And there is no other industry in America as diverse and inclusive as the restaurant industry.…
It has been my life’s passion to be part of a team that is diverse and inclusive, and I am grateful that the Executive Team and the Board of the National Restaurant Association, today, reflects the full diversity of our industry. It is the “collective genius” of different points of view, different life experiences and different values and priorities that leads us to the best and highest outcomes. And I am pleased to be part of an industry that truly values and promotes diversity and inclusion as a core business and social value each and every day.
I’d also like to speak for a moment about the importance of aligning our personal values with the industry or profession we represent. As I have already mentioned, the values instilled in me as a child of being dependable and reliable, functioning as a member of a team, remaining flexible when problems arise and operating from a sense of purpose and service – these are the life lessons that have helped make me the person, the leader, the mother and the wife that I am today. And I think I was drawn to the National Restaurant Association because of an instinctive belief that restaurant work taught those same lessons to millions of other Americans.
I truly believe that everything you need to learn for success in life you learn while working in a restaurant, and we actually now have data to prove it. Recently the Educational Foundation of the National Restaurant Association commissioned a study of successful professionals, across many industries, who listed the key attributes necessary for success in the workplace.
Simultaneously, we surveyed another group of former restaurant employees about the key attributes learned while working in a restaurant. The correlation was amazing. We now know that restaurants teach the critical skills for life success, whether in a restaurant or elsewhere: from teamwork to dependability, from adaptability to initiative, to problem solving and conflict resolution and so much more.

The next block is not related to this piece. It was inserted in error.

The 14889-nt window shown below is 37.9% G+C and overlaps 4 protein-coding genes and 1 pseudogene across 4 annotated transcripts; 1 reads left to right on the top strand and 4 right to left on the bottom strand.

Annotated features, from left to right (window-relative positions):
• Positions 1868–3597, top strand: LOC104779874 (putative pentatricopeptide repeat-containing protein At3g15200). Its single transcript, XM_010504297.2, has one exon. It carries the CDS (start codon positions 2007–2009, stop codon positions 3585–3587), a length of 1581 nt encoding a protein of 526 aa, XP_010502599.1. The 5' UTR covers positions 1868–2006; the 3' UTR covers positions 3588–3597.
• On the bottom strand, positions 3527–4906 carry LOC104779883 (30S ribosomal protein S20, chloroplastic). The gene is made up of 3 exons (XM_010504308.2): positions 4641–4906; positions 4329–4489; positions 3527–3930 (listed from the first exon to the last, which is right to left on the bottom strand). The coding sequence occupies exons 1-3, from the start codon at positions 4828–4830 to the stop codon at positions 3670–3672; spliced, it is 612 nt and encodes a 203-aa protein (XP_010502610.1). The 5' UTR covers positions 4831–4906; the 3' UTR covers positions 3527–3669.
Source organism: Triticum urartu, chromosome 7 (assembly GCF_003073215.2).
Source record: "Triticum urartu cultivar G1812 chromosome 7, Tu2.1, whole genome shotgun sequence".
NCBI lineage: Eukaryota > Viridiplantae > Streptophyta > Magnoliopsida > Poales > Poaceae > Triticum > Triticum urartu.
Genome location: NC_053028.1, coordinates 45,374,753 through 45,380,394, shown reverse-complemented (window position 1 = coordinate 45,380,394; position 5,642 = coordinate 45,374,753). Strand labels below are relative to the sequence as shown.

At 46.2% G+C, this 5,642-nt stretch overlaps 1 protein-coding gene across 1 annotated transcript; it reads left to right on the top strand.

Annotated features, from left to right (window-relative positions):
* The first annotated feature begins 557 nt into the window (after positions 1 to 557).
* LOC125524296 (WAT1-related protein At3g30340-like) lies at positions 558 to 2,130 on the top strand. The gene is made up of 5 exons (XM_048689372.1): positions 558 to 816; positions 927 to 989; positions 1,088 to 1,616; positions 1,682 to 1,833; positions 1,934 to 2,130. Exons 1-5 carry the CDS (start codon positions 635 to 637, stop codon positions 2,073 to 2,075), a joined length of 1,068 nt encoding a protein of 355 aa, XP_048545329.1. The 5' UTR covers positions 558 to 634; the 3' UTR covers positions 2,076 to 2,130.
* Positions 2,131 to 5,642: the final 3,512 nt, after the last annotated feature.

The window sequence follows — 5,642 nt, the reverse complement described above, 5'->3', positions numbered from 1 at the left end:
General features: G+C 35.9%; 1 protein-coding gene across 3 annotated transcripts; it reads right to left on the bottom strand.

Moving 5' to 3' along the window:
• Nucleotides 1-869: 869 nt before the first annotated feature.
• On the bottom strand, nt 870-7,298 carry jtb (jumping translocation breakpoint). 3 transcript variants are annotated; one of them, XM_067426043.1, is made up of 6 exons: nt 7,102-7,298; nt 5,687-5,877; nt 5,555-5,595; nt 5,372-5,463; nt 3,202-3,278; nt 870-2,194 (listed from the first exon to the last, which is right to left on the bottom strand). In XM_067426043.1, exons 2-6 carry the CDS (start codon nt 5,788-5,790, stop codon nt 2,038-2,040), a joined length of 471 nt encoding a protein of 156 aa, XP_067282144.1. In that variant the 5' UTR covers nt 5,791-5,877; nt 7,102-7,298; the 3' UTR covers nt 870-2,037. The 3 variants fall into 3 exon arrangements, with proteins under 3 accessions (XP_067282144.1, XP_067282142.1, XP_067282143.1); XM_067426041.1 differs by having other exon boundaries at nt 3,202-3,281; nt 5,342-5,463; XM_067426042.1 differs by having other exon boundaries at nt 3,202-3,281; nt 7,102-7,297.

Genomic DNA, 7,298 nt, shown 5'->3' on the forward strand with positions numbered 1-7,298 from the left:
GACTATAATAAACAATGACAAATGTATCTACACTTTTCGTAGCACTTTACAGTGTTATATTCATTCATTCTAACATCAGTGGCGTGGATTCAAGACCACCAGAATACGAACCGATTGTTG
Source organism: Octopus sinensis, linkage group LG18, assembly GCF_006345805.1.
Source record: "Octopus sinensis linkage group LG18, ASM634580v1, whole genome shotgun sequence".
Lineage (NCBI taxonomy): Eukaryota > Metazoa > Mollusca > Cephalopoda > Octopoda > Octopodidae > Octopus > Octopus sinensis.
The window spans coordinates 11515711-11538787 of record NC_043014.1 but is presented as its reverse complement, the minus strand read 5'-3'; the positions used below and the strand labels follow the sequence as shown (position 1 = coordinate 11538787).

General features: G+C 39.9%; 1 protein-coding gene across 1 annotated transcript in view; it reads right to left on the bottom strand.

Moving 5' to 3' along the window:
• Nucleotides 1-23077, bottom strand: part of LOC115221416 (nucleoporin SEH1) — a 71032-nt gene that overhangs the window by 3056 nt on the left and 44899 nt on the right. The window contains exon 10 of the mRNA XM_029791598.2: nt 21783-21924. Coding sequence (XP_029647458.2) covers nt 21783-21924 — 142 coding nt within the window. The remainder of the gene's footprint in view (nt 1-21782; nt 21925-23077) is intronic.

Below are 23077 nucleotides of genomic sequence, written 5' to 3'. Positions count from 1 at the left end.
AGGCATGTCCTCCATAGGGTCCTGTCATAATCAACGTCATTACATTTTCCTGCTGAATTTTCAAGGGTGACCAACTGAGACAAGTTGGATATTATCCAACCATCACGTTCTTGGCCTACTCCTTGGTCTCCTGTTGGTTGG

And we also know that restaurants are a profession; one with an amazing variety of career paths to be followed, especially for those willing to take risks and dream big. Our Foundation has formally mapped the skills and knowledge required for success and advancement in our industry through a Competency Model, built in partnership with the U.S. Department of Labor. And we can also demonstrate that there are 29 different positions in our industry which provide a middle-class income, and that we need to fill 500,000 of them each year. Those are powerful numbers. What is harder to quantify, but we also know to be absolutely true, is that perhaps nowhere else can an individual rise to leadership and even ownership faster than they can in America’s restaurant industry. For a farm girl from Maine who rose to become a CEO, that reality is a powerful one, and a big part of how the world of restaurants became my home.
Many of you here today are in the early stages of your association careers, and may, yourselves, one day, be on a stage like this with an opportunity to share your life lessons. Pay attention to the experiences that shape you. Take note of those moments of inspiration, regret, breakthrough and heartbreak. All are important and each is meaningful. And the path toward your life and career goals will also have unexpected twists, turns and detours….
Team NRA – we like to say “buns not guns” -- I must ask you to stand and be recognized….Every day, I am inspired to be better, work harder, and never, ever give up, because of your devotion to our industry and all that we stand for. Thank you from the bottom of my heart.